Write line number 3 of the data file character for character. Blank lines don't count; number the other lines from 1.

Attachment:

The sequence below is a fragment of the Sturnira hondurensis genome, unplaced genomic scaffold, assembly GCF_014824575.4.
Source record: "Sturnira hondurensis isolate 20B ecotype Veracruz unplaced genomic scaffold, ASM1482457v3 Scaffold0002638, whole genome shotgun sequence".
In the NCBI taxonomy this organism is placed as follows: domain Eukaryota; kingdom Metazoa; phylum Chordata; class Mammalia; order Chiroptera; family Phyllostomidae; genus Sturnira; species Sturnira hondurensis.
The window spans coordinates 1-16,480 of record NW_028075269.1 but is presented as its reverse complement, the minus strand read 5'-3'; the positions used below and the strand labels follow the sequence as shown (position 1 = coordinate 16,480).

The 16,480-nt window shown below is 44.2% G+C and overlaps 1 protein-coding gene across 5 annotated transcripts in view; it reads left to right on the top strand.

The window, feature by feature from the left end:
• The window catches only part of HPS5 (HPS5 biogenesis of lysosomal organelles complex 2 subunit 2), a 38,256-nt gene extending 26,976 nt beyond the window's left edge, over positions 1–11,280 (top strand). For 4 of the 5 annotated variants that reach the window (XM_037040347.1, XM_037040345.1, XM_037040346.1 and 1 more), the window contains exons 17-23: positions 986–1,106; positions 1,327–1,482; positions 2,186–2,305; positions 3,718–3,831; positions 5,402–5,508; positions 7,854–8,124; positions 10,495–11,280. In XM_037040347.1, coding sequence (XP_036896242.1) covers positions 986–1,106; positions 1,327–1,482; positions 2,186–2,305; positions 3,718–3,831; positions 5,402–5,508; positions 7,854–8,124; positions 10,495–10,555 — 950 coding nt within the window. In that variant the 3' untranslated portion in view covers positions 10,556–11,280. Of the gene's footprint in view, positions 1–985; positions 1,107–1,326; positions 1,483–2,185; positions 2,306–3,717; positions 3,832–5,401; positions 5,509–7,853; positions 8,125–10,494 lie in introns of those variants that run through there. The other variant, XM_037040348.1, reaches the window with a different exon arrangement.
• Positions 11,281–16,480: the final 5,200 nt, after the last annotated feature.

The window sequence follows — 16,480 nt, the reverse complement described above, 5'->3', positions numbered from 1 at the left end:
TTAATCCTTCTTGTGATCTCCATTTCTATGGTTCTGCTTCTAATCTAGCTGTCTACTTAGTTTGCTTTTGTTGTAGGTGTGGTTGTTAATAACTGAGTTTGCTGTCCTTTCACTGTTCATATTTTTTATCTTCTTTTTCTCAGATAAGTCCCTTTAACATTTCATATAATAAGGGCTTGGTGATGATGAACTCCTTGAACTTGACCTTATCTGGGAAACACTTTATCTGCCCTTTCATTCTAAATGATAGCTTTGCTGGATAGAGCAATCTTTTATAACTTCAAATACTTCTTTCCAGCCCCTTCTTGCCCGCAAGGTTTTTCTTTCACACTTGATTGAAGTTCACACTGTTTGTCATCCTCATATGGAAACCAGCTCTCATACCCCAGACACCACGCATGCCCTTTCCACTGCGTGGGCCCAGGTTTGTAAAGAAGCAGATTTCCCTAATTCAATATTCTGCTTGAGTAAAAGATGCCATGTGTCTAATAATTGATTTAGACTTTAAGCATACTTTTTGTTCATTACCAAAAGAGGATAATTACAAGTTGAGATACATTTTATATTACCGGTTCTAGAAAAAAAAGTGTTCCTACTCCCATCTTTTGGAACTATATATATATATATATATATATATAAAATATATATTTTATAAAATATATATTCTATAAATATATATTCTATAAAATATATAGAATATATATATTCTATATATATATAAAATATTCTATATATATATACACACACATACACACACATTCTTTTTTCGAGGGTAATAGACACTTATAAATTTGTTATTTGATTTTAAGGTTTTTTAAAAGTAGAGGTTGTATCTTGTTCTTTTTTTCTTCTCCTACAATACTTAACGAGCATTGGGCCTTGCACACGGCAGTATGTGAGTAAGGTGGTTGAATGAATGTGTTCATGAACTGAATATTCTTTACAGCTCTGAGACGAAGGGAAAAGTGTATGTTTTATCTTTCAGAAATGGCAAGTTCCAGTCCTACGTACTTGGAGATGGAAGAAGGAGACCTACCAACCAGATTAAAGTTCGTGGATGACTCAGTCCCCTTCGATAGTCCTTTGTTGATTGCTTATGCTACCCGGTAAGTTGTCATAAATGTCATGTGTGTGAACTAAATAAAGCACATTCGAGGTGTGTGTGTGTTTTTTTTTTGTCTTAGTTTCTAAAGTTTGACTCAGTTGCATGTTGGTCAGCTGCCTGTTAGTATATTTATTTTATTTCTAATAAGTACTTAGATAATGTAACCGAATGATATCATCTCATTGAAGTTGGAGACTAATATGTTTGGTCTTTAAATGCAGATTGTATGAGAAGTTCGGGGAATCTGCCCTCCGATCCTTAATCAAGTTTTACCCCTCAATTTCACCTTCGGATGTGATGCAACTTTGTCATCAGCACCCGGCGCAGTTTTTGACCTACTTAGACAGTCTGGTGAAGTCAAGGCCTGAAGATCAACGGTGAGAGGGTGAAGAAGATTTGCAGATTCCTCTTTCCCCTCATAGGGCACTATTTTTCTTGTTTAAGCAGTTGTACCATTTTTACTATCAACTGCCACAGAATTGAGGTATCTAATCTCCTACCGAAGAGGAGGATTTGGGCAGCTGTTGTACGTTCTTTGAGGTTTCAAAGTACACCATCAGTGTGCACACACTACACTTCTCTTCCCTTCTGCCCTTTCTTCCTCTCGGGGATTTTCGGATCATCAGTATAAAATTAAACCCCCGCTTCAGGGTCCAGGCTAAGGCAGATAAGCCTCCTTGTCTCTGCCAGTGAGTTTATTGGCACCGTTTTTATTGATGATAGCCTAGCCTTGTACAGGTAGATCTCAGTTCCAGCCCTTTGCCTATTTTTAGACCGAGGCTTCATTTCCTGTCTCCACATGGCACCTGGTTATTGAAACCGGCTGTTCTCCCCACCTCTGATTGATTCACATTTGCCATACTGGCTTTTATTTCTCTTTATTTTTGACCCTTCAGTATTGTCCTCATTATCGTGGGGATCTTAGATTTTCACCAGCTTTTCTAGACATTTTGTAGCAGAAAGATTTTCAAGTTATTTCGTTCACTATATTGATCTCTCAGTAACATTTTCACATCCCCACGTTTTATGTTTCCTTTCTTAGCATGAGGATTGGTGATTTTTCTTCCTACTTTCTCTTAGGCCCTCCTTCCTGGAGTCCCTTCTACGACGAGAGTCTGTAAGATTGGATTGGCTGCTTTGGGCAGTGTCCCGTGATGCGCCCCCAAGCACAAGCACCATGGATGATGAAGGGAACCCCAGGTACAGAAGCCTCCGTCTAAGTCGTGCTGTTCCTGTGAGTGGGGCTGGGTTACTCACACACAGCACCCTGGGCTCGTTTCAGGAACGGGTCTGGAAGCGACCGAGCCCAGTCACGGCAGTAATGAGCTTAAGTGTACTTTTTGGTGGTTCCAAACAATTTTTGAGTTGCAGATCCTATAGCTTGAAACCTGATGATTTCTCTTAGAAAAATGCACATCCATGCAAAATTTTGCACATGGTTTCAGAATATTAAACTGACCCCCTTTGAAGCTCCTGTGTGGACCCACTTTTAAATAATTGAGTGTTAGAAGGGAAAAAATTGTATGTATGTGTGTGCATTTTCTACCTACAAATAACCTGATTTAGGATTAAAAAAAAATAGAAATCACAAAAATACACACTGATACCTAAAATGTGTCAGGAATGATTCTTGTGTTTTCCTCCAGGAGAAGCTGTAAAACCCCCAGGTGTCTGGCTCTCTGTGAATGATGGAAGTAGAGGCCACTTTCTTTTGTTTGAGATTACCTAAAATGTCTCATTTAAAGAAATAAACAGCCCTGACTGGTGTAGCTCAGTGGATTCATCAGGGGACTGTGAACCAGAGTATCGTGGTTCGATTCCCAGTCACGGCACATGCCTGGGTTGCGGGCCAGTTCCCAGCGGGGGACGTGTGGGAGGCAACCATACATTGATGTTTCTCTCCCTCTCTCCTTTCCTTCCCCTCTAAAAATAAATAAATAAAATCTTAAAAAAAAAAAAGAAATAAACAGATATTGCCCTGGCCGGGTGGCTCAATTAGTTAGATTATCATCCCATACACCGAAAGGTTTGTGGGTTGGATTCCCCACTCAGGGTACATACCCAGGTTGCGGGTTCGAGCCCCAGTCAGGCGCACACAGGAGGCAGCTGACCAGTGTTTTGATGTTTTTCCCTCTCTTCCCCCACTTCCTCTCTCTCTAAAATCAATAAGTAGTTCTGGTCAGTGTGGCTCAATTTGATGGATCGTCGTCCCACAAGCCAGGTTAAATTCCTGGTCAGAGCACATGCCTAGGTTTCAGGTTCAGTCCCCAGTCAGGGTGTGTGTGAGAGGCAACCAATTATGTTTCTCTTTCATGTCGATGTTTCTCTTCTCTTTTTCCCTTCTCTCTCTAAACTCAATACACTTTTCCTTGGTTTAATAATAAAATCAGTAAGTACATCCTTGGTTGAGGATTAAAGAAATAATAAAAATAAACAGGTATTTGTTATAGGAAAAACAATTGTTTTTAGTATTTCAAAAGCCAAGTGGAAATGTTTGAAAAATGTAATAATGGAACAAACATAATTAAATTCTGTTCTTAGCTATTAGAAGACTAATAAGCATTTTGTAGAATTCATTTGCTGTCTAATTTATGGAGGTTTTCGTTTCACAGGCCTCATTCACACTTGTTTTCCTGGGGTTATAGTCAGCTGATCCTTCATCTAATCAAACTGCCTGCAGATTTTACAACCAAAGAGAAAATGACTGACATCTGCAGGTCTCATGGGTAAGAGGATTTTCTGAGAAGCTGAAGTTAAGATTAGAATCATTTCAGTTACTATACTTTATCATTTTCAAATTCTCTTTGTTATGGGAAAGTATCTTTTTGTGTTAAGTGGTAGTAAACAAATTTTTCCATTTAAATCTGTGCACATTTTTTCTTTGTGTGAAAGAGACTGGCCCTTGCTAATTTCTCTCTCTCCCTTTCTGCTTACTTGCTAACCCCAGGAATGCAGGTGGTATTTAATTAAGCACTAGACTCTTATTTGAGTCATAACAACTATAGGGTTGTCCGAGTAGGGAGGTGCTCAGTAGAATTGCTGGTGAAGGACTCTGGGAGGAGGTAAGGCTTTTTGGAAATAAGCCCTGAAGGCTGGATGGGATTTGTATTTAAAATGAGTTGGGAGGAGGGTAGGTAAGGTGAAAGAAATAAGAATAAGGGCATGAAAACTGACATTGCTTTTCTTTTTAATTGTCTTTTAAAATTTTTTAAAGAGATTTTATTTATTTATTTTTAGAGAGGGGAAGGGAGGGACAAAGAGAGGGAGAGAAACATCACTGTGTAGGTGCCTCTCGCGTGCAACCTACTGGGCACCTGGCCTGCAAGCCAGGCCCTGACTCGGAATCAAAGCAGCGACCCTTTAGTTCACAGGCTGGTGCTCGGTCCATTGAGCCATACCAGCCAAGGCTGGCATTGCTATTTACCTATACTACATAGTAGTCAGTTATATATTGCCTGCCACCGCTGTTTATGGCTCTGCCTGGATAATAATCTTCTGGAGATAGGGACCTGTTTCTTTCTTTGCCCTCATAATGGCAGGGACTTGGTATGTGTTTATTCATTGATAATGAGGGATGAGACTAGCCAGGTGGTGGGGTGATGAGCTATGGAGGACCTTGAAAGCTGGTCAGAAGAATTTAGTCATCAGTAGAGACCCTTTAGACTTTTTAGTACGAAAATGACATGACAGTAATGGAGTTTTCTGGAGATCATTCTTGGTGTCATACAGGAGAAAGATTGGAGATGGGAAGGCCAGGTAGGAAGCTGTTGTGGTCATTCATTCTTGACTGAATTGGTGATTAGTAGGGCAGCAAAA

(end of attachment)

In the NCBI taxonomy this organism is placed as follows: domain Eukaryota; kingdom Metazoa; phylum Chordata; class Mammalia; order Chiroptera; family Phyllostomidae; genus Sturnira; species Sturnira hondurensis.